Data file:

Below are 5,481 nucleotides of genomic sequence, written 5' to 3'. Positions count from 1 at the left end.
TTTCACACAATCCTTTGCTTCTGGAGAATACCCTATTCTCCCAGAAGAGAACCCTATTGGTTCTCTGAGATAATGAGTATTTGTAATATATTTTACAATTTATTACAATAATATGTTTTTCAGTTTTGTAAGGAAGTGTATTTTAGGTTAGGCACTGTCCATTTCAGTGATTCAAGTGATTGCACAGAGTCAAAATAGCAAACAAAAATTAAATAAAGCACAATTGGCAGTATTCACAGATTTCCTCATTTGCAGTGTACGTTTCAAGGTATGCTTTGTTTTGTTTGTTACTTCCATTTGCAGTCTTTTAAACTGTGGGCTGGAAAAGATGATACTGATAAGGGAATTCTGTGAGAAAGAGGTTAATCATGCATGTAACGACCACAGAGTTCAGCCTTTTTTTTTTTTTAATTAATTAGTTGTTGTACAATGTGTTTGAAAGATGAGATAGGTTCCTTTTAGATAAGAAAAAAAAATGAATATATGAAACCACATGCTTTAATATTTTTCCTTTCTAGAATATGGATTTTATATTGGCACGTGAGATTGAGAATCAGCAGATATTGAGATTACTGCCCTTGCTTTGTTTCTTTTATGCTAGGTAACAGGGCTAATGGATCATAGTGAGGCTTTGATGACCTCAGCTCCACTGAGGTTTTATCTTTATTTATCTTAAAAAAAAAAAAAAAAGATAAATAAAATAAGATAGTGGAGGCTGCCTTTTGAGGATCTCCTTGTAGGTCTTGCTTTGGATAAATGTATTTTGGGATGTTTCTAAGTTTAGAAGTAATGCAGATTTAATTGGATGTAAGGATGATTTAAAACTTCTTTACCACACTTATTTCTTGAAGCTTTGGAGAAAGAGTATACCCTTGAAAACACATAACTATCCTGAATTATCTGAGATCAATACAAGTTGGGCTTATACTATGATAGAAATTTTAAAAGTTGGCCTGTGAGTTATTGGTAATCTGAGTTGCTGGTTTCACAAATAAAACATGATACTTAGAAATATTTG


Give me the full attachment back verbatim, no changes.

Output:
Below are 5,481 nucleotides of genomic sequence, written 5' to 3'. Positions count from 1 at the left end.
TTTCACACAATCCTTTGCTTCTGGAGAATACCCTATTCTCCCAGAAGAGAACCCTATTGGTTCTCTGAGATAATGAGTATTTGTAATATATTTTACAATTTATTACAATAATATGTTTTTCAGTTTTGTAAGGAAGTGTATTTTAGGTTAGGCACTGTCCATTTCAGTGATTCAAGTGATTGCACAGAGTCAAAATAGCAAACAAAAATTAAATAAAGCACAATTGGCAGTATTCACAGATTTCCTCATTTGCAGTGTACGTTTCAAGGTATGCTTTGTTTTGTTTGTTACTTCCATTTGCAGTCTTTTAAACTGTGGGCTGGAAAAGATGATACTGATAAGGGAATTCTGTGAGAAAGAGGTTAATCATGCATGTAACGACCACAGAGTTCAGCCTTTTTTTTTTTTTAATTAATTAGTTGTTGTACAATGTGTTTGAAAGATGAGATAGGTTCCTTTTAGATAAGAAAAAAAAATGAATATATGAAACCACATGCTTTAATATTTTTCCTTTCTAGAATATGGATTTTATATTGGCACGTGAGATTGAGAATCAGCAGATATTGAGATTACTGCCCTTGCTTTGTTTCTTTTATGCTAGGTAACAGGGCTAATGGATCATAGTGAGGCTTTGATGACCTCAGCTCCACTGAGGTTTTATCTTTATTTATCTTAAAAAAAAAAAAAAAAGATAAATAAAATAAGATAGTGGAGGCTGCCTTTTGAGGATCTCCTTGTAGGTCTTGCTTTGGATAAATGTATTTTGGGATGTTTCTAAGTTTAGAAGTAATGCAGATTTAATTGGATGTAAGGATGATTTAAAACTTCTTTACCACACTTATTTCTTGAAGCTTTGGAGAAAGAGTATACCCTTGAAAACACATAACTATCCTGAATTATCTGAGATCAATACAAGTTGGGCTTATACTATGATAGAAATTTTAAAAGTTGGCCTGTGAGTTATTGGTAATCTGAGTTGCTGGTTTCACAAATAAAACATGATACTTAGAAATATTTG